Obviously, you've not been able to play on the court with Dirk as much as you would have liked, but I imagine you're still around him all the time at practice and on planes and elsewhere. He's somebody who's been doing it for a very long time at a very high level. What kind of things have you picked his brain about?
I love being around Dirk. Off the court, he is hilarious. Like, one of the funniest dudes I've ever been around and I don't think people realize because, you know, they see him on the court as an absolute killer. When he's playing, when he's in practice, he's always all business. But off the court, he's so funny. But it's been great to develop a relationship with him and talk to him about being a No. 1 option—what that looks like, how to lead guys on the court, and just every single game, how to get yourself going.
How much of a draw was just being around him and playing with him, in terms of you making the decision to go to Dallas?
It was huge for me. I had always been a fan of his game, obviously. I watched his movie on Netflix and I saw him win the championship in 2011, so I've really admired how much he works and the fact that he was with Dallas for so long that he pretty much built that organization. For him to be here, I just want to learn from him as much as I can this year, and hopefully he decides to come back for another year—that'll be great. I'm just trying to be a sponge.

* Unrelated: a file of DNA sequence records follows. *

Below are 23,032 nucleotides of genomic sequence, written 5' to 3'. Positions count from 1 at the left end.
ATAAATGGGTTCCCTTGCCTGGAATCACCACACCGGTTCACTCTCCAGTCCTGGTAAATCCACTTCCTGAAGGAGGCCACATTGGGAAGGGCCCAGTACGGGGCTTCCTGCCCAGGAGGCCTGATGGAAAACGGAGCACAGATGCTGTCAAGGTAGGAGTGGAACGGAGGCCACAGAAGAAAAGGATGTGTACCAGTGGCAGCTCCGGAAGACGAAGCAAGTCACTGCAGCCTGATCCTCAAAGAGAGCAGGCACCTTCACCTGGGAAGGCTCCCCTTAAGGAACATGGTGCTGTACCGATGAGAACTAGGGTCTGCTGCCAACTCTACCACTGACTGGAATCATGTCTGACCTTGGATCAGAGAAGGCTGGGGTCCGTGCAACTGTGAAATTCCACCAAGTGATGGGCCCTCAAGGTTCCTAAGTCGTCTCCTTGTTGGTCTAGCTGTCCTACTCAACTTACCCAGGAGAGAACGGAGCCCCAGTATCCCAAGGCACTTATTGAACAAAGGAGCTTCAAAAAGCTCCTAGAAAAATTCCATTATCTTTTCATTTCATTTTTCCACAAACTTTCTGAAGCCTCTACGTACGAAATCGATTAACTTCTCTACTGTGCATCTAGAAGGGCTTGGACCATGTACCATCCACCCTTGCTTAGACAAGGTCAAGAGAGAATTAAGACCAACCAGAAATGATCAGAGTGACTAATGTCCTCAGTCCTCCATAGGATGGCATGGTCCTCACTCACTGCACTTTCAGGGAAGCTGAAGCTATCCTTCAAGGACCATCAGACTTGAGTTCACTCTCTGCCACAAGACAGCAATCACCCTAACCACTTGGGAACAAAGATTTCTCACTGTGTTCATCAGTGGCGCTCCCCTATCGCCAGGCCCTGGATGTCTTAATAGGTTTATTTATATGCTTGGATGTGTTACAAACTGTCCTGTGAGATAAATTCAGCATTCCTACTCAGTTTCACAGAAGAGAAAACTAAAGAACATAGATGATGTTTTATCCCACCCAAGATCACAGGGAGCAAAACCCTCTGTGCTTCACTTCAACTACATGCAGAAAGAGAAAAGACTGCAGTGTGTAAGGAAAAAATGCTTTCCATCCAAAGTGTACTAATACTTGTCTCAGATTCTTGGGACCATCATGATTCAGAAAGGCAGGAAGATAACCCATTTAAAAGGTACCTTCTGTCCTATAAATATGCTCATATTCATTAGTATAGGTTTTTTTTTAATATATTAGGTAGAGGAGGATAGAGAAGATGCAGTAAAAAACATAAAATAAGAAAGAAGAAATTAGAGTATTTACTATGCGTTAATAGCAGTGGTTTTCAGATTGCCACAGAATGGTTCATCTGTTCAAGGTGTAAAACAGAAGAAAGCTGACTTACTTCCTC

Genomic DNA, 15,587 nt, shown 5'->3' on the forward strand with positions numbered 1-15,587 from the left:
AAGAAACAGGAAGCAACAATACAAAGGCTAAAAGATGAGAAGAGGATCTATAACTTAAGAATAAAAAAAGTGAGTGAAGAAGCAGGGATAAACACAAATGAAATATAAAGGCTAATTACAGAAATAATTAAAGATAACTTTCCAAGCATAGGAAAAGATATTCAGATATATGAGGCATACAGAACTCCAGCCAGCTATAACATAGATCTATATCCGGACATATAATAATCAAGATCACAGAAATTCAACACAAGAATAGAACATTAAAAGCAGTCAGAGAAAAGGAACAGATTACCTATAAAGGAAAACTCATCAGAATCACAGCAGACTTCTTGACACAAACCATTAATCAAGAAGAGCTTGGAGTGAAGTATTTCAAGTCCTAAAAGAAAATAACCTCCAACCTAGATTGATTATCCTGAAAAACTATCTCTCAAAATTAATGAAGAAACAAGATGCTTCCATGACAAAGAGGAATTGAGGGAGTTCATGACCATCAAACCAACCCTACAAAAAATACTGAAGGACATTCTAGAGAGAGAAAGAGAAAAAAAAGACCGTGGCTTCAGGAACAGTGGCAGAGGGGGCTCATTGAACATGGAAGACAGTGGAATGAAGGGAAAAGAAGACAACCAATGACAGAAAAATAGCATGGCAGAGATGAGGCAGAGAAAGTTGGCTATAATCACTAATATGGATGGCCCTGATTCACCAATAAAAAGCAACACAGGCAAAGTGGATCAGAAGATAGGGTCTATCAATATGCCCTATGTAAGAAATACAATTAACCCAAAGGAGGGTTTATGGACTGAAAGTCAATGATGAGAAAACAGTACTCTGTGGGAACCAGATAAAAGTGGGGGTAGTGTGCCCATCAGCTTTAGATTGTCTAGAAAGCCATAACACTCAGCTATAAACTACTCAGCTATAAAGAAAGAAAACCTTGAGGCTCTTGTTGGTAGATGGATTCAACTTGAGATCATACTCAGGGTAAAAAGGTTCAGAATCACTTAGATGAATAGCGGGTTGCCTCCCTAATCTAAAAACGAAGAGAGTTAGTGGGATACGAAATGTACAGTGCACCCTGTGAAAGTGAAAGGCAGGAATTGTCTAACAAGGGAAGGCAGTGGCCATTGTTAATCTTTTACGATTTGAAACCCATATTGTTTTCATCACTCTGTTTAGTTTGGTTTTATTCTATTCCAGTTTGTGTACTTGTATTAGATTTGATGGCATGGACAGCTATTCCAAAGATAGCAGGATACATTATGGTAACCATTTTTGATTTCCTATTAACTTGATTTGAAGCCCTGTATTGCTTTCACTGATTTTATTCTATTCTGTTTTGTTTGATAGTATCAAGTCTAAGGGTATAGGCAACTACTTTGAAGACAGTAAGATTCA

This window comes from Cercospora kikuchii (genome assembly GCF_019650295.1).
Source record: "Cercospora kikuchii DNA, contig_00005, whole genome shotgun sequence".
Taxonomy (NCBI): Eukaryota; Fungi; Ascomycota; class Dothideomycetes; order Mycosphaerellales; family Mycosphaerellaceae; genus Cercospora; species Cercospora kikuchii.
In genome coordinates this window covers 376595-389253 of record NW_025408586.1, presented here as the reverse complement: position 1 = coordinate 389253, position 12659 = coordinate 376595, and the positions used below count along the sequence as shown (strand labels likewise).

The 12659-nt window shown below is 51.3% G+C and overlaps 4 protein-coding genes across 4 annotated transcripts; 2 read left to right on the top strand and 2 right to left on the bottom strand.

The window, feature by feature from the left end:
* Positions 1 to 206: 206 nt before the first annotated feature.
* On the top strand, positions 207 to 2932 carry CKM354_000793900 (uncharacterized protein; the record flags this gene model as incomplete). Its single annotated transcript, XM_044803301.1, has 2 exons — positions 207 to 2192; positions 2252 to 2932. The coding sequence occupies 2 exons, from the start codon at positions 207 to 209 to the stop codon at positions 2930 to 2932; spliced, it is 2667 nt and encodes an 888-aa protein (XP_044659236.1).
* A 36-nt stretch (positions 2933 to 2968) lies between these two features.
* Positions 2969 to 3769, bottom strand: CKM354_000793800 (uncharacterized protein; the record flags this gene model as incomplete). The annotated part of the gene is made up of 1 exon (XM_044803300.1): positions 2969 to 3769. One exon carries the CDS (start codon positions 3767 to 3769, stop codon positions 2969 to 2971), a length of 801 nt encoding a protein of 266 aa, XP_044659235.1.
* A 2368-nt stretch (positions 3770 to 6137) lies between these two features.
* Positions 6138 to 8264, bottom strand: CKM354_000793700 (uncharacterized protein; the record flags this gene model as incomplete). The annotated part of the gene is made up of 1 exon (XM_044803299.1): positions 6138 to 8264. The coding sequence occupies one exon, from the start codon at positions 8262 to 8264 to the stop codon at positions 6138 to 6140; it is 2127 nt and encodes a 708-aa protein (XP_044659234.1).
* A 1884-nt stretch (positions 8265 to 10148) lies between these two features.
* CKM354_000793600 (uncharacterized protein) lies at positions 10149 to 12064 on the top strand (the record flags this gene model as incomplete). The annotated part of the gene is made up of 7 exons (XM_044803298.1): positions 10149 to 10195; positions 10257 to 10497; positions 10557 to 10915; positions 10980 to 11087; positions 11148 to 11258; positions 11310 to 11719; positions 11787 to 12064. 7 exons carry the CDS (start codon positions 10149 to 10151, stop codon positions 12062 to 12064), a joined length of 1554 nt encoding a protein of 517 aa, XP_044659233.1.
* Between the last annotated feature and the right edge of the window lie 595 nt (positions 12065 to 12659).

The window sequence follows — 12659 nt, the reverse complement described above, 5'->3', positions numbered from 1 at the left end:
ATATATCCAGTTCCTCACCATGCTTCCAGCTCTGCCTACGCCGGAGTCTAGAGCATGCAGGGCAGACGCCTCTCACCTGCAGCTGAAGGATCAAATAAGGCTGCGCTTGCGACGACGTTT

What was the summer recruitment process like in general? Did you make a decision and zero in on Dallas very quickly or were there other possibilities?
Initially, I wanted to go to Dallas. It's a strong, good organization. When we [the Warriors] played against them, I feel like they were always well coached, they always played hard, they always had good games against us. So, I knew that I wanted to be there, and it's how the process went. A lot of different teams called, I had a few big opportunities, but at the end of the day, Dallas was just the right fit for me.
What's the difference between playing for a Rick Carlisle–coached team and a Steve Kerr–coached team?
[Laughs] It's a little bit more structured down in Dallas. We're not necessarily starting off the season on a 25-game win streak so there's a little bit more discipline. But I love playing for Coach Carlisle. He's such a smart coach, he has great out-of-timeout plays, he does a great job of just running the team, and we got in and had some injuries, but he's just been encouraging everybody, every single day to keep the fight going.
I've got to ask about the nickname. Did you really give yourself the name Black Falcon?
Oh, man. That was a looooong time ago. I'm not even gonna get into that.
I've got a firm "You can't give yourself your own nickname" rule.
I'm just gonna keep my eyes forward.